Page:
The Brandenburg Gate is an iconic landmark of Berlin and Germany; it stands as a symbol of eventful European history and of unity and peace. The Reichstag building is the traditional seat of the German Parliament. It was remodelled by British architect Norman Foster in the 1990s and features a glass dome over the session area, which allows free public access to the parliamentary proceedings and magnificent views of the city.
The East Side Gallery is an open-air exhibition of art painted directly on the last existing portions of the Berlin Wall. It is the largest remaining evidence of the city’s historical division. The Museum Island in the River Spree houses five museums built from 1830 to 1930 and is a UNESCO World Heritage site.
Apart from the Museum Island, there are many additional museums in the city. The Gemäldegalerie (Painting Gallery, map) focuses on the paintings of the “old masters” from the 13th to the 18th centuries. The Neue Nationalgalerie (New National Gallery, map) specializes in 20th-century European painting. The Hamburger Bahnhof (map), in Moabit, exhibits a major collection of modern and contemporary art.
Mitte (Mitte, Tiergarten, map) – The “heart” of Berlin. As well as many historically important sights there are also abundant cafés, restaurants, museums, galleries, and clubs in the district.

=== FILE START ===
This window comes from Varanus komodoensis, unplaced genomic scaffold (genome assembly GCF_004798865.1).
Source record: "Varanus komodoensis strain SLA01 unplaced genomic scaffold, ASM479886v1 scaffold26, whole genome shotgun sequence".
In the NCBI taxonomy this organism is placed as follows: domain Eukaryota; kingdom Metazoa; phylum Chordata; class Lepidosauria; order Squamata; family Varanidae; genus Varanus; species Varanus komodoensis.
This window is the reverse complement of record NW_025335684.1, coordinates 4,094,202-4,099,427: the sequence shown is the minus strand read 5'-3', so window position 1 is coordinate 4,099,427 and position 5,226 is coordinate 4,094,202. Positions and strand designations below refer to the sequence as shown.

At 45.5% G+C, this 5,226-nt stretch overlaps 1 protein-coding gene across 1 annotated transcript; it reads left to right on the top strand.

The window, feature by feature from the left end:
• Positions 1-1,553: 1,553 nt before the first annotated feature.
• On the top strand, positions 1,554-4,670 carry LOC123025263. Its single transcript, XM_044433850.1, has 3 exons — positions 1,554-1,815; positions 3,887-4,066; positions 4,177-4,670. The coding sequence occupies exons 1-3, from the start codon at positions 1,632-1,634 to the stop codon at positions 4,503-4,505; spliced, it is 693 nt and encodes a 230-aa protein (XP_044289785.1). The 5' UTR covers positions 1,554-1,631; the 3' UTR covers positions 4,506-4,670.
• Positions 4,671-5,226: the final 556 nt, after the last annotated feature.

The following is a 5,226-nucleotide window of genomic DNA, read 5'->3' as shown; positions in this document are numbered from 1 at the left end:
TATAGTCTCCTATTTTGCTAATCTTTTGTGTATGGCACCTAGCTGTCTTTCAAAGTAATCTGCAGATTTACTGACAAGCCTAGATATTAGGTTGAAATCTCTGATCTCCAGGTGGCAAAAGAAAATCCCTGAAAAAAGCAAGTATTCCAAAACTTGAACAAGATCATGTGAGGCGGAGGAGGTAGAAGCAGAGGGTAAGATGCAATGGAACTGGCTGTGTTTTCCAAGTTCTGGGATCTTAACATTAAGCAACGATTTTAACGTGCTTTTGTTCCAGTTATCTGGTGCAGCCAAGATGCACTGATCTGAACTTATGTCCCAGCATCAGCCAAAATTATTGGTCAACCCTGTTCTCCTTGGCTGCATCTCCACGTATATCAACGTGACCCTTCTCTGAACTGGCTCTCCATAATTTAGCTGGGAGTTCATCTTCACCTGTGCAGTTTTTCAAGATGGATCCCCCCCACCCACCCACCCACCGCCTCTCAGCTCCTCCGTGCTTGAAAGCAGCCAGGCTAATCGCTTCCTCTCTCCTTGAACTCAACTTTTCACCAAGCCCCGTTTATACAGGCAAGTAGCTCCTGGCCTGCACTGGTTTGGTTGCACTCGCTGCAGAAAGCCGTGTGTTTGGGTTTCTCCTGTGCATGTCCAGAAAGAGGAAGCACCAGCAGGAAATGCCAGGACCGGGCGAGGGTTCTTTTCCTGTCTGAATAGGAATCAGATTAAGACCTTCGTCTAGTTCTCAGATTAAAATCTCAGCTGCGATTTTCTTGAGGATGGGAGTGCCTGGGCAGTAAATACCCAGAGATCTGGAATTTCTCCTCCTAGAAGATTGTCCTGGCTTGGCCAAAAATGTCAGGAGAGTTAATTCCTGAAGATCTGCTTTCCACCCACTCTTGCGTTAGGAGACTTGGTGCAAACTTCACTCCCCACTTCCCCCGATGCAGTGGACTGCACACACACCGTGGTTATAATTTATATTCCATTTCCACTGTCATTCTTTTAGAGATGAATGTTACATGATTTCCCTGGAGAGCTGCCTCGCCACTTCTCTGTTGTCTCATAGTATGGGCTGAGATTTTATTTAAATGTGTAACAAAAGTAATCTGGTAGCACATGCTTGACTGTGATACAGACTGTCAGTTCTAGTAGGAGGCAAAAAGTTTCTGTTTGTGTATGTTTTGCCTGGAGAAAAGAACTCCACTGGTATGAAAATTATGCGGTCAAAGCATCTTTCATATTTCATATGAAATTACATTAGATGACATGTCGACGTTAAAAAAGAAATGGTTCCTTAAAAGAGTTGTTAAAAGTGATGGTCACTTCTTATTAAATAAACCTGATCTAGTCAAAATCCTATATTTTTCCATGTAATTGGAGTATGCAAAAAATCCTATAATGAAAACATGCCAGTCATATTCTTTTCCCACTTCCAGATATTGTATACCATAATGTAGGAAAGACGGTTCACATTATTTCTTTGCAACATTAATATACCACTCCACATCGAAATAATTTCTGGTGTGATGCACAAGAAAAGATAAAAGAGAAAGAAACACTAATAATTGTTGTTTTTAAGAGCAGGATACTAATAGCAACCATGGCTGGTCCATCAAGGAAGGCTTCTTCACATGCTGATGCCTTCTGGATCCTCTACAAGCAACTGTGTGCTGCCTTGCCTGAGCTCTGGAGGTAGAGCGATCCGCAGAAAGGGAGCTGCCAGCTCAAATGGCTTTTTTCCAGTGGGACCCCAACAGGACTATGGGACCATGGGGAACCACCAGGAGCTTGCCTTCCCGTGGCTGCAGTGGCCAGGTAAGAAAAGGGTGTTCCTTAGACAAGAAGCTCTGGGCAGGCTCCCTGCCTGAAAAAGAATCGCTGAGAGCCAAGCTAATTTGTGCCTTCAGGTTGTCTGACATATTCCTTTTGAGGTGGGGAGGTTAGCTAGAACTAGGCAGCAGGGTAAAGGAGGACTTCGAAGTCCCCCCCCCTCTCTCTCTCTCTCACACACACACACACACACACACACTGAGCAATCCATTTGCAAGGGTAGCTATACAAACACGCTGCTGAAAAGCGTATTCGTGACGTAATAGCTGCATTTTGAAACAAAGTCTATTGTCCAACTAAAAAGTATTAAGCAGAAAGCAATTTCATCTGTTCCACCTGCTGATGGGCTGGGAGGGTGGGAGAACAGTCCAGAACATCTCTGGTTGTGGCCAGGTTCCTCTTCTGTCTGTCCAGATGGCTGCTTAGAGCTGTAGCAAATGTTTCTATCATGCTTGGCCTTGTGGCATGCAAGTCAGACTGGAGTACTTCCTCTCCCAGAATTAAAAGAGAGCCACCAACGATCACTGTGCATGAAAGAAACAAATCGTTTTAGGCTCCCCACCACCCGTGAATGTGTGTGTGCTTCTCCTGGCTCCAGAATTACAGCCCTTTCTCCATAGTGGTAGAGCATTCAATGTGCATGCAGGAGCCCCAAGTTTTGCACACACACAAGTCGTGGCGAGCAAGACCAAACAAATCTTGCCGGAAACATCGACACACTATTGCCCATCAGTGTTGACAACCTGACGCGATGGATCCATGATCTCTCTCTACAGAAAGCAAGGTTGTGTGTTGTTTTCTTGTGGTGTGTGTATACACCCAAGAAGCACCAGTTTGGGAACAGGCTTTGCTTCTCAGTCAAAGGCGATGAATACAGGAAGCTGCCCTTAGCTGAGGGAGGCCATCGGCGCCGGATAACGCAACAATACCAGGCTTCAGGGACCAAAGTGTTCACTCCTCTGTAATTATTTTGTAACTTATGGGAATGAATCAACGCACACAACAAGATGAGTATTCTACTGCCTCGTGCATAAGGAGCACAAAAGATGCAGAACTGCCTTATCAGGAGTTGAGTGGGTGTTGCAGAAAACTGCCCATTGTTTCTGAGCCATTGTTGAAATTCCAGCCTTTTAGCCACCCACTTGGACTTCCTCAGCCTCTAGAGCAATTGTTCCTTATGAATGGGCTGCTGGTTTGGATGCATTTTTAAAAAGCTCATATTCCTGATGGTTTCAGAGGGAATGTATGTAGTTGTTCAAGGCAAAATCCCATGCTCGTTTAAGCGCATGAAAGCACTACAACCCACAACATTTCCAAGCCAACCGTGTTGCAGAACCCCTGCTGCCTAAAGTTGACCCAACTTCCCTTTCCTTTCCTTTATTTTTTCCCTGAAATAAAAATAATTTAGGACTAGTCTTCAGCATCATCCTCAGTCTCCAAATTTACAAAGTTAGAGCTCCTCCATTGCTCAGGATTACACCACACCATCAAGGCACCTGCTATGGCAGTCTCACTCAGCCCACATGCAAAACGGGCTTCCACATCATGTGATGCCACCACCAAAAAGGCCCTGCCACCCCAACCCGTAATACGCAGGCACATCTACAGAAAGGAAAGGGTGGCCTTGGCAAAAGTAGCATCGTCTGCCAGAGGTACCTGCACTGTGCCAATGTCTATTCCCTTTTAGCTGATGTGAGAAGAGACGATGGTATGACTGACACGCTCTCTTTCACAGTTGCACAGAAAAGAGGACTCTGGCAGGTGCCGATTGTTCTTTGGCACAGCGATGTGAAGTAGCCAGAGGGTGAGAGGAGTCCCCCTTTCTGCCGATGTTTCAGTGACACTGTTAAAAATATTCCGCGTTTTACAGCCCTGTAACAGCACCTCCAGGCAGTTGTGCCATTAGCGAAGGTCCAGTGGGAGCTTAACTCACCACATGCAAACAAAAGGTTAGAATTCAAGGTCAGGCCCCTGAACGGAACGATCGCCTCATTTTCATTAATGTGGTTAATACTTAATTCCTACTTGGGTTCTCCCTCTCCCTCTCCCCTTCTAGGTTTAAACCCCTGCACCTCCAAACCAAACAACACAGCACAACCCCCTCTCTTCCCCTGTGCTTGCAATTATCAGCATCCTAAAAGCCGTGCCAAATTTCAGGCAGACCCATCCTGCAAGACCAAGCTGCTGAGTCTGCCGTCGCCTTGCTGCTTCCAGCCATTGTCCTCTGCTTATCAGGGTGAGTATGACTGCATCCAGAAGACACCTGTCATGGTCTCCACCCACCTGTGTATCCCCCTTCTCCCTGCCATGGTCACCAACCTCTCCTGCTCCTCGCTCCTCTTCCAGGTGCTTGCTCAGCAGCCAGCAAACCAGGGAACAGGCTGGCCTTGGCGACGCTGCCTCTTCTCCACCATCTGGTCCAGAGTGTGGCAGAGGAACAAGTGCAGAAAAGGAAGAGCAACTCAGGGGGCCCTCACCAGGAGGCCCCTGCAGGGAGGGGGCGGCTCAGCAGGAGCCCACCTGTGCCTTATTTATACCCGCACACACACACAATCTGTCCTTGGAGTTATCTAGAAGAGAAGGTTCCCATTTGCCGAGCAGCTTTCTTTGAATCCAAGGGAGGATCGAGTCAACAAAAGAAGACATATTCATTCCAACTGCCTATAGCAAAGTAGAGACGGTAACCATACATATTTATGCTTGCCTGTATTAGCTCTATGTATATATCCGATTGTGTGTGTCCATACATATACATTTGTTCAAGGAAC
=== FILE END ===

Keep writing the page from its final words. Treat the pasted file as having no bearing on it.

Unter den Linden (map) is a tree-lined east–west avenue from the Brandenburg Gate to the site of the former Berliner Stadtschloss, and was once Berlin’s premier promenade. Many Classical buildings line the street and part of Humboldt University (map) is there. *Friedrichstraße (map) was Berlin’s legendary street during the Golden Twenties.
The area around Hackescher Markt (map) is home to fashionable culture, with countless clothing outlets, clubs, bars, and galleries.
One of Europe’s largest delicatessen markets is found at the KaDeWe (map), and among the world’s largest chocolate stores is Fassbender & Rausch.
The apocryphal adage about Washington DC’s street layout being designed to confuse invading armies could apply to Berlin as well, if it were designed by anybody to do anything at all. Berlin’s streets are confusing and follow no logic to speak of, owing to the development of the city and to decades of partition.